Causal Data Science Meeting 2022
On 7-8 November, Maastricht University's School of Business and Economics and Copenhagen Business School organised the third edition of Causal Data Science Meeting. The event was a huge success, attracting more than 1,900 virtual attendees and welcoming expert speakers such as Judea Pearl, the 2011 Turing Award Winner, as well as Silvia Chiappa, Group Leader of Causal Intelligence team at Google DeepMind.
Academia and industry collaborate to push the boundaries of causal inference
Now in its third year, the Causal Data Science Meeting 2022, featured a wonderful lineup of speakers, two keynotes and an industry panel. The conference was established to bring together researchers and experts from academia and industry to engage in discussion and push the boundaries of causal inference. This year saw an increase in both submissions and registrations from the previous two iterations. The lineup included 32 leading researchers from academia and data scientists from industry. The conference attracted about 60% academic, and 40% industry attendees, representing most US companies at the forefront of data science.
We saw valuable applications of causal inference in fields such as medicine, policy, strategy and more. Although we have seen progress since the establishment of the conference, it is still clear that we face a challenging albeit exciting road ahead as Ian McCormick - who presented an application of causal diagrams in the early detection and diagnoses of Alzheimer’s – early noted in first round of presentations: “A causal revolution is needed in medicine”. The managerial challenges that come with solidifying organizational expertise into causal models is a theme that was felt throughout the conference.
The Causal Data Science Meeting 2023 is scheduled for two days in November 2023. If you want to get involved in next year's edition or if you have any questions, feel free to reach out to email@example.com.
Valuable insights from experts in the field
Research presentations were complemented by two excellent Keynotes. The first was by Professor Judea Pearl from UCLA. In 2011, the Association for Computing Machinery awarded Pearl with the Turing Award, the highest distinction in computer science for fundamental contributions to artificial intelligence through probabilistic and causal reasoning.
The conference was also honored to welcome Professor Silvia Chiappa, research scientist and group leader of the Causal Intelligence team at DeepMind London, and Honorary Professor at the Computer Science Department of University College London. Silvia Chiappa shared motivating when asked what the “Killer Application” of Causal Inference will be. She noted that in industry and practice there are many problems that they work on at DeepMind and each solution has its contribution to the whole. With this, she implied that the groundwork in causal inference is important and each insight that we put forth in the field has an impact.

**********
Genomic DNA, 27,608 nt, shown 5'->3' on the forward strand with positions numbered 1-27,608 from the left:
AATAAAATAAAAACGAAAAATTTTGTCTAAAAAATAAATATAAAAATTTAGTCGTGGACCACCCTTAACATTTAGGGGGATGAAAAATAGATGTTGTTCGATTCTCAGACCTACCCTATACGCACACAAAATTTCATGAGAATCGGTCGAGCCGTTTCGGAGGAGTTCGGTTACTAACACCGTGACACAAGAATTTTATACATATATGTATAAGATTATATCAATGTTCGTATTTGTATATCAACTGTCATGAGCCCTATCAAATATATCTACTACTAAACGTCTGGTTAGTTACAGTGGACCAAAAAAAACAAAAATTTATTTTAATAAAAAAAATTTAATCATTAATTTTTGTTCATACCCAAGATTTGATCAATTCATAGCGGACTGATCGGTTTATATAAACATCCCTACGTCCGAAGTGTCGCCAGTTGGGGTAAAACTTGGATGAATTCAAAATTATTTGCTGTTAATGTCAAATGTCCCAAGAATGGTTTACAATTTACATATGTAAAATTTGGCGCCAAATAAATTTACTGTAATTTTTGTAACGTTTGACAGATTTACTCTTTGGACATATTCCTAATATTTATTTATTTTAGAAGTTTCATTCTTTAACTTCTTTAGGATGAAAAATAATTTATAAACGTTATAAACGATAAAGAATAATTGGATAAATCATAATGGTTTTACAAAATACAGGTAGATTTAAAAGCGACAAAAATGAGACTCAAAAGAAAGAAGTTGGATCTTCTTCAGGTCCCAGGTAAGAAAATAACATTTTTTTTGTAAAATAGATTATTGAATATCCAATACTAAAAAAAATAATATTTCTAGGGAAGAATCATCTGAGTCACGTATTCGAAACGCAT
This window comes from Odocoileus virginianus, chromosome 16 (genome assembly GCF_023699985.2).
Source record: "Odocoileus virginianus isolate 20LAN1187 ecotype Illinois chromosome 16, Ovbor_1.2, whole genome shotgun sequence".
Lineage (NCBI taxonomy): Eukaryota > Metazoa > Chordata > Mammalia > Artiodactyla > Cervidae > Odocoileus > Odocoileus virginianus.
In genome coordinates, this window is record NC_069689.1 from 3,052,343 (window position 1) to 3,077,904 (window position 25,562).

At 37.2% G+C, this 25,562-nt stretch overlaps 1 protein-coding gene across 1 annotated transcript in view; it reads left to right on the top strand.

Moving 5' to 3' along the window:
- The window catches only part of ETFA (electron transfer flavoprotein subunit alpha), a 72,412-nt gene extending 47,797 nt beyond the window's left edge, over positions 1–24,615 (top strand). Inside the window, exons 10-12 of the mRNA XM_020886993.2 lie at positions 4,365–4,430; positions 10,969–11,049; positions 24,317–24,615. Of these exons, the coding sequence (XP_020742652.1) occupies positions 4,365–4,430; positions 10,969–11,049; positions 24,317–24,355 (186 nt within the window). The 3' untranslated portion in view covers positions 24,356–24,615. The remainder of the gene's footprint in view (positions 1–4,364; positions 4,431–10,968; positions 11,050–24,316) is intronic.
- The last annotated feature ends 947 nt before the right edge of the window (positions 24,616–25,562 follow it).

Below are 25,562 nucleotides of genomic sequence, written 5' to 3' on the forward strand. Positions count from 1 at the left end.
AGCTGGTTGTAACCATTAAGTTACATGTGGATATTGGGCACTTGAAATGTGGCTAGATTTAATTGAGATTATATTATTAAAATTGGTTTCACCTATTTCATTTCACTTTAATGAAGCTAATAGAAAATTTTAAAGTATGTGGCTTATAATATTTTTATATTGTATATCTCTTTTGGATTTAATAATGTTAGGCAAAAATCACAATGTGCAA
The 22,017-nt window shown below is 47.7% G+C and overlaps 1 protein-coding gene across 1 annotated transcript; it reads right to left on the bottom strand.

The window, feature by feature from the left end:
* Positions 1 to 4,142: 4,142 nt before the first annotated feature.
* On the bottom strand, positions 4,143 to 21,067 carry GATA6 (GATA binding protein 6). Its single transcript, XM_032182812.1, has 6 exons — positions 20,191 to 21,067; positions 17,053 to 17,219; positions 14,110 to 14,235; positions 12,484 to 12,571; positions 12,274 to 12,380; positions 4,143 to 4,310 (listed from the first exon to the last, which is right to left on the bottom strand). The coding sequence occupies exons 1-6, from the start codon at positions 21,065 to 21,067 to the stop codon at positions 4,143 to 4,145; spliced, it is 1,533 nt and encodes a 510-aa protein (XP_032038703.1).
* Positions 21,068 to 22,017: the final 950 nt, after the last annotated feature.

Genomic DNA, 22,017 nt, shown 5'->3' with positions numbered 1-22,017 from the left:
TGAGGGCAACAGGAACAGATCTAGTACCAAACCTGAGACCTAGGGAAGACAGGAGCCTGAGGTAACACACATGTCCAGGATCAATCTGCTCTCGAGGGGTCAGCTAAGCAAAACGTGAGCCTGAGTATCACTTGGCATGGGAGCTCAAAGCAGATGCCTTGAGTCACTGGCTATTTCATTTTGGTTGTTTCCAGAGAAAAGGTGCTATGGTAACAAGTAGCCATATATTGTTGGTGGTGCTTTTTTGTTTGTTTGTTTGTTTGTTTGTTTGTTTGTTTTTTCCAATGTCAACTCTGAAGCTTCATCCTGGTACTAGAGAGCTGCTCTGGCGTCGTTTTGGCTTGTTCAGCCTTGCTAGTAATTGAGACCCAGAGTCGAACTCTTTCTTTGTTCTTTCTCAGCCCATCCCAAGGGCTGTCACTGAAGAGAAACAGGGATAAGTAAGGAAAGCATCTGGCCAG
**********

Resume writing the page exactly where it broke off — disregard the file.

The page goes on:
A panel discussion of industry leaders completed the picture, moderated by Victor Chen (Fidelity Investments) who was joined by industry leaders of data science and experimentation including Sathya Anand (Netflix), Somit Gupta (Microsoft), Mikael Konutgan (Meta), YinYin Yu (LinkedIn), Benjamin Skrainka (eBay) and Eric Weber (Stitch Fix).
During the panel, Somit Gupta from Microsoft described that the importance of causal inference manifests on two levels. The first level is to validate experimentation results so that they can be more confident and limit the risk in their decision-making capabilities “We need to be confident that our decision causes X, Y, Z and doesn’t harm our users”. The second level is about the cultural impact of applying causal knowledge at scale “This allows us to make decisions that are more consistent at the organizational-level and makes our decisions more scrutinizable as our key-metrics are known”. All-in-all, describing a bright and exciting future for the importance of causal inference tools.
The next revolution will be even more impactful upon realizing that data science is the science of interpreting reality, not of summarizing data
Judea Pearl, Recipient of the Turing Award in 2011 and Author from The Book of Why, UCLA
The meeting was organized by Jermain Kaminski, Carla Schmitt and Beyers Louw from the Department of Organization, Strategy and Entrepreneurship at Maastricht University, together with Paul Hünermund from the Department of Strategy and Innovation at Copenhagen Business School.
We would like to give a heartful thank you to our sponsor Geminos. We thank the presenters and panelists for presenting inspiring ideas and all the discussants for thought provoking questions.
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